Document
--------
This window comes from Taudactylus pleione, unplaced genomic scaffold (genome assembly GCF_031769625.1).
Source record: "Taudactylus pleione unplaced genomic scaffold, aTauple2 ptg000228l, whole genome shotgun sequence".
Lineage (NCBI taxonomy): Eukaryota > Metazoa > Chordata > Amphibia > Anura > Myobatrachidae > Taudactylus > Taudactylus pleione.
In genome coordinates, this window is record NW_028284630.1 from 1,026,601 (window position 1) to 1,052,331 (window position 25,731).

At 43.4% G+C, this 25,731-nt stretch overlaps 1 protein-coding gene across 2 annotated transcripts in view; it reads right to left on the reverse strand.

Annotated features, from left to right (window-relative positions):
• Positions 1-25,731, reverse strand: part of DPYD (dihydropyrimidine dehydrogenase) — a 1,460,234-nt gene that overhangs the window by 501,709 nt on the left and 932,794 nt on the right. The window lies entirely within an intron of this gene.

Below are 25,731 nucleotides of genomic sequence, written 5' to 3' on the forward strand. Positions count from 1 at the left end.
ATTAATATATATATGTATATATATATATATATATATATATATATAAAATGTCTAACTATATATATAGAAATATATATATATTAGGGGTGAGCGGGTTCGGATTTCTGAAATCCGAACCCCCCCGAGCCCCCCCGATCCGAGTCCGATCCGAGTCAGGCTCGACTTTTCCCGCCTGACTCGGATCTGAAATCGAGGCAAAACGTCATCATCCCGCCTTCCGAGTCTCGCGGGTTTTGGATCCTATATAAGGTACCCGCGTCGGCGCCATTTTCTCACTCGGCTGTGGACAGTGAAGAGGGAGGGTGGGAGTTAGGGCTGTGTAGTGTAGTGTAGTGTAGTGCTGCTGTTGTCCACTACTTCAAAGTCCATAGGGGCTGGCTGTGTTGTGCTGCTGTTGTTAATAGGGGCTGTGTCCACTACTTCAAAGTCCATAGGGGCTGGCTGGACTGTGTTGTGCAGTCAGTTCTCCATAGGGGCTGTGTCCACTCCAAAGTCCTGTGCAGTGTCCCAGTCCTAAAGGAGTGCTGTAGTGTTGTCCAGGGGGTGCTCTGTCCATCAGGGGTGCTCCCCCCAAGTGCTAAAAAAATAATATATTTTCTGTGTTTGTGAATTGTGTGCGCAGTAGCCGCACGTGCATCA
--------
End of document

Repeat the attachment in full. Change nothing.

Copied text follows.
This window comes from Taudactylus pleione, unplaced genomic scaffold (genome assembly GCF_031769625.1).
Source record: "Taudactylus pleione unplaced genomic scaffold, aTauple2 ptg000228l, whole genome shotgun sequence".
Lineage (NCBI taxonomy): Eukaryota > Metazoa > Chordata > Amphibia > Anura > Myobatrachidae > Taudactylus > Taudactylus pleione.
In genome coordinates, this window is record NW_028284630.1 from 1,026,601 (window position 1) to 1,052,331 (window position 25,731).

At 43.4% G+C, this 25,731-nt stretch overlaps 1 protein-coding gene across 2 annotated transcripts in view; it reads right to left on the reverse strand.

Annotated features, from left to right (window-relative positions):
• Positions 1-25,731, reverse strand: part of DPYD (dihydropyrimidine dehydrogenase) — a 1,460,234-nt gene that overhangs the window by 501,709 nt on the left and 932,794 nt on the right. The window lies entirely within an intron of this gene.

Below are 25,731 nucleotides of genomic sequence, written 5' to 3' on the forward strand. Positions count from 1 at the left end.
ATTAATATATATATGTATATATATATATATATATATATATATATAAAATGTCTAACTATATATATAGAAATATATATATATTAGGGGTGAGCGGGTTCGGATTTCTGAAATCCGAACCCCCCCGAGCCCCCCCGATCCGAGTCCGATCCGAGTCAGGCTCGACTTTTCCCGCCTGACTCGGATCTGAAATCGAGGCAAAACGTCATCATCCCGCCTTCCGAGTCTCGCGGGTTTTGGATCCTATATAAGGTACCCGCGTCGGCGCCATTTTCTCACTCGGCTGTGGACAGTGAAGAGGGAGGGTGGGAGTTAGGGCTGTGTAGTGTAGTGTAGTGTAGTGCTGCTGTTGTCCACTACTTCAAAGTCCATAGGGGCTGGCTGTGTTGTGCTGCTGTTGTTAATAGGGGCTGTGTCCACTACTTCAAAGTCCATAGGGGCTGGCTGGACTGTGTTGTGCAGTCAGTTCTCCATAGGGGCTGTGTCCACTCCAAAGTCCTGTGCAGTGTCCCAGTCCTAAAGGAGTGCTGTAGTGTTGTCCAGGGGGTGCTCTGTCCATCAGGGGTGCTCCCCCCAAGTGCTAAAAAAATAATATATTTTCTGTGTTTGTGAATTGTGTGCGCAGTAGCCGCACGTGCATCA